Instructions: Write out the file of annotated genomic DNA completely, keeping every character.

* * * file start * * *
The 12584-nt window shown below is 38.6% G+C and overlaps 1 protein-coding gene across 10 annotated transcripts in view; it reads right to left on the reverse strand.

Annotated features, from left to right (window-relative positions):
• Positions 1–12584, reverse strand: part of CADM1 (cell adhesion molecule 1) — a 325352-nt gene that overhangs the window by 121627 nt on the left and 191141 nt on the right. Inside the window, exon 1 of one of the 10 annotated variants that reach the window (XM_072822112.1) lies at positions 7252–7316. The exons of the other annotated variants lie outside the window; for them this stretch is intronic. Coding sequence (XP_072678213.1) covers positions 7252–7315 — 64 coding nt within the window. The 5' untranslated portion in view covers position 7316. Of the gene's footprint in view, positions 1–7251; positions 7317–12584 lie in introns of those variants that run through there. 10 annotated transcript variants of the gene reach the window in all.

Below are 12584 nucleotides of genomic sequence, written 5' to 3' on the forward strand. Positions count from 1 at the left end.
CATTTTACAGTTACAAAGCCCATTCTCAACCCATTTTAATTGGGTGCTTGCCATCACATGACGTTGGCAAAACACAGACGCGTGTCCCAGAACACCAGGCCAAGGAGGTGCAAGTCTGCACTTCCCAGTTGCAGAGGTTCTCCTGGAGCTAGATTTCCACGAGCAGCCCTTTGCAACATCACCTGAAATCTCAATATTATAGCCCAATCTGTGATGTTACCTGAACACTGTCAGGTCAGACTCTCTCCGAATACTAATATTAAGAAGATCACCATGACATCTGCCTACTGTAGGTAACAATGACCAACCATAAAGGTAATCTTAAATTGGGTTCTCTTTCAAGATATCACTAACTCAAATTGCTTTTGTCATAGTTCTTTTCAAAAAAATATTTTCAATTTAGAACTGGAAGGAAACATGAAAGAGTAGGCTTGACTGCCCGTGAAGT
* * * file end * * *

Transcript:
The 12584-nt window shown below is 38.6% G+C and overlaps 1 protein-coding gene across 10 annotated transcripts in view; it reads right to left on the reverse strand.

Annotated features, from left to right (window-relative positions):
• Positions 1–12584, reverse strand: part of CADM1 (cell adhesion molecule 1) — a 325352-nt gene that overhangs the window by 121627 nt on the left and 191141 nt on the right. Inside the window, exon 1 of one of the 10 annotated variants that reach the window (XM_072822112.1) lies at positions 7252–7316. The exons of the other annotated variants lie outside the window; for them this stretch is intronic. Coding sequence (XP_072678213.1) covers positions 7252–7315 — 64 coding nt within the window. The 5' untranslated portion in view covers position 7316. Of the gene's footprint in view, positions 1–7251; positions 7317–12584 lie in introns of those variants that run through there. 10 annotated transcript variants of the gene reach the window in all.

Below are 12584 nucleotides of genomic sequence, written 5' to 3' on the forward strand. Positions count from 1 at the left end.
CATTTTACAGTTACAAAGCCCATTCTCAACCCATTTTAATTGGGTGCTTGCCATCACATGACGTTGGCAAAACACAGACGCGTGTCCCAGAACACCAGGCCAAGGAGGTGCAAGTCTGCACTTCCCAGTTGCAGAGGTTCTCCTGGAGCTAGATTTCCACGAGCAGCCCTTTGCAACATCACCTGAAATCTCAATATTATAGCCCAATCTGTGATGTTACCTGAACACTGTCAGGTCAGACTCTCTCCGAATACTAATATTAAGAAGATCACCATGACATCTGCCTACTGTAGGTAACAATGACCAACCATAAAGGTAATCTTAAATTGGGTTCTCTTTCAAGATATCACTAACTCAAATTGCTTTTGTCATAGTTCTTTTCAAAAAAATATTTTCAATTTAGAACTGGAAGGAAACATGAAAGAGTAGGCTTGACTGCCCGTGAAGT